Premodern religious values and happiness

I recently came across a ranking of countries by average reported happiness. This year’s World Happiness Report, released on March 20, uses data from the Gallup World Poll to calculate average reported happiness by country for over 150 countries for years 2005 to 2020. The focus of the report is on the impact of COVID-19 on happiness in 2020 by comparison with years 2017-2019. I was interested to see to what extent modern versus premodern religious values might explain variations in happiness across countries, along with a number of other factors that were examined in the World Happiness Report. I have posted here previously on my analysis of premodern or “fundamentalist” religious values.

The main measure used for happiness in the World Happiness Report is based on the national average response to the question on life evaluation in the Gallup World Poll (GWP). The English wording of the question is  “Please imagine a ladder, with steps numbered from 0 at the bottom to 10 at the top. The top of the ladder represents the best possible life for you and the bottom of the ladder represents the worst possible life for you. On which step of the ladder would you say you personally feel you stand at this time?”

The following graph shows the happiness rankings of 101 countries for which I have both happiness measures and estimates of the modern/premodern religious values index I developed (see here). The happiness scores are averages for years 2017 to 2019.

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Prevalence of pre-modern values across the world

In a previous post, I described my use of the World Values Survey (WVS) and European Values Study (EVS) to develop a measure of pre-modern religious values (approximately corresponding to “fundamentalism”). I have used this to calculate the prevalence of pre-modern religious values using data from waves 5-7 of the surveys, covering the period 2005-2020, but with most results relating to the recent decade 2010-2020. I somewhat arbitrarily chose a cutpoint of 6.45 on the religious values scale to classify people as having pre-modern values (<6.45) versus modern values (>=6.45). The value 6.45 was chosen as the point where the distribution of scores for individuals 2 and 3 (described in the  previous post) crossed over.

The following graph shows the prevalence of pre-modern values (as % of adult population) for countries in waves 5-7, ranked from lowest (Denmark at 13% and Sweden at 14%) to highest (Bangladesh, Myanmar and Qatar at 100%).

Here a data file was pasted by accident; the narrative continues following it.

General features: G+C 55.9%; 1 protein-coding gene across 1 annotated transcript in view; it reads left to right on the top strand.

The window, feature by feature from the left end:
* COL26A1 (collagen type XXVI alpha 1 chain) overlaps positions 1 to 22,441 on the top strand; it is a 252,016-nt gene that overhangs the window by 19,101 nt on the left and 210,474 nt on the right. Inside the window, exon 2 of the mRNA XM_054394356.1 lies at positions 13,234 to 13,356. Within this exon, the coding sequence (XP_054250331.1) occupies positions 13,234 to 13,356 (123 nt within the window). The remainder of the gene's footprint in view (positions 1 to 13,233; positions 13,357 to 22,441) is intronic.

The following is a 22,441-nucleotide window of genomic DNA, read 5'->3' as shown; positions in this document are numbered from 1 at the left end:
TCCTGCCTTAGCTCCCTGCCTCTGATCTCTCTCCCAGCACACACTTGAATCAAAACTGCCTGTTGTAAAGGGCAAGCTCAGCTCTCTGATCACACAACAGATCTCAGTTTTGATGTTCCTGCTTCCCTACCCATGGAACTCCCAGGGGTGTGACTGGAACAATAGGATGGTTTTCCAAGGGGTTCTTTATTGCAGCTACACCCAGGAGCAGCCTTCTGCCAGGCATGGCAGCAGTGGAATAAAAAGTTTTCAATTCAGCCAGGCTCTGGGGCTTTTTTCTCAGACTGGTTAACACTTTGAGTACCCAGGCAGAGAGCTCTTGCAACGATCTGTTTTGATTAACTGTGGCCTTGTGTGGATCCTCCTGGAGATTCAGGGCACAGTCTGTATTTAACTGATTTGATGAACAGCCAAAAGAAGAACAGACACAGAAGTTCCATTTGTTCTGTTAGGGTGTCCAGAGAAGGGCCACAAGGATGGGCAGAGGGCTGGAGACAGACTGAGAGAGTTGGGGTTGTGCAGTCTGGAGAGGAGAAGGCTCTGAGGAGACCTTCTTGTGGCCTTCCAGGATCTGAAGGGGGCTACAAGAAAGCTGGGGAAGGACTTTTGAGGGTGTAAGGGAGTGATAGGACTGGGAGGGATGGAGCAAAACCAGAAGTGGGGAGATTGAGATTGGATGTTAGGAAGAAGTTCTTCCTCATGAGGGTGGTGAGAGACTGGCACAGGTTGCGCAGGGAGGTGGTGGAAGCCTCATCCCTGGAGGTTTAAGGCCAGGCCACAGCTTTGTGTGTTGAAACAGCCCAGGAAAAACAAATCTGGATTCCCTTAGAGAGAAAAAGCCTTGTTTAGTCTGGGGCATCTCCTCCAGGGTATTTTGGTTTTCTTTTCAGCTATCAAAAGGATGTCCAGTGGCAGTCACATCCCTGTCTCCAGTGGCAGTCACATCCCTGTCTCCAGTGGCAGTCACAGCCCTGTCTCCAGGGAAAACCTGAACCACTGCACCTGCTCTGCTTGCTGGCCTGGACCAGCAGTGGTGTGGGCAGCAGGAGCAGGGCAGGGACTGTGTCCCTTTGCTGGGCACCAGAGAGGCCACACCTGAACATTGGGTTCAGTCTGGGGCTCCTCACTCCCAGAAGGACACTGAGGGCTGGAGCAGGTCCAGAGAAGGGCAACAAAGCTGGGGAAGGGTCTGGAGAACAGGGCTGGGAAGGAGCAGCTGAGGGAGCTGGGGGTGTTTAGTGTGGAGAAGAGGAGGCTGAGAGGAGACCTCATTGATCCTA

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Pre-modern values, religion and culture

Many people outside the USA have watched with astonishment as fundamentalist Christians have aligned themselves with a serial adulterer and sexual assaulter who lost the recent election and is now seeking to undermine democracy in order to stay in power. Since first elected, Trump has worked hard to equate disagreement with treason. He has banished loyal opposition, sacked people for doing their jobs and called for the criminal investigation of ordinary opponents. But this alignment is not as bizarre as it seems on the surface. Fundamentalists share the value of demonizing and seeking to punish those they see as “other”, one of the key characteristics of fascism, as I discussed in my previous post. This applies to Christian fundamentalists and Muslim fundamentalists alike, as evidenced by the recent murders in France and Austria by Muslim terrorists angered by cartoons.

What is fundamentalism?

So I have extended my analysis of the the World Values Survey (WVS) and European Values Study (EVS) (see earlier post here) to see what it has to say about the extent of religious fundamentalism in the world today. Most religions developed in the pre-modern era and their sacred texts and teachings incorporate pre-modern culture and values to varying extents. Peter Herriot has written extensively on fundamentalist religious beliefs, characterized these movements as attempts to return to the pre-modern origins of their faith as prescribed by their sacred books [1]. He identifies five main general characteristics of fundamentalist religious movements:

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Is religious belief in decline and atheism on the rise?

Ronald Inglehart has recently published an article in Foreign Affairs called “Giving up on God: the global decline of religion” in which he uses data from the most recent wave of the World Health Surveys (WVS) to claim that between 2007 and 2019, the importance of religion has declined in most countries [1]. This is based on a single question on the importance of God in the respondent’s life on a 10-point scale. The average importance declined in 39 countries and increased in only 5.  Apart from the fact that this is based only on a single question on the importance of God, it also does not tell us how regional or global average ratings have changed. Depending on the relative populations and scale shifts in different countries, it could potentially even be consistent with a global average increase.

I’ve taken a closer look at trends in religious belief and practice using data from the World Values Survey and European Values Study [2-5] which have interviewed over 630,000 people in 110 countries in seven waves of the surveys over the period 1981 to 2020. These surveys include a direct question on whether you believe in God (Yes/No/Don’t know), but also “Are you a religious person” (Religious, Non-religious, Confirmed Atheist) and questions on frequency and type of religious practices, and on the importance in your life of religion and God. Of the 105 countries, 76 have data for years in range 2017-2020, and another 17 have data on or later than 2010.

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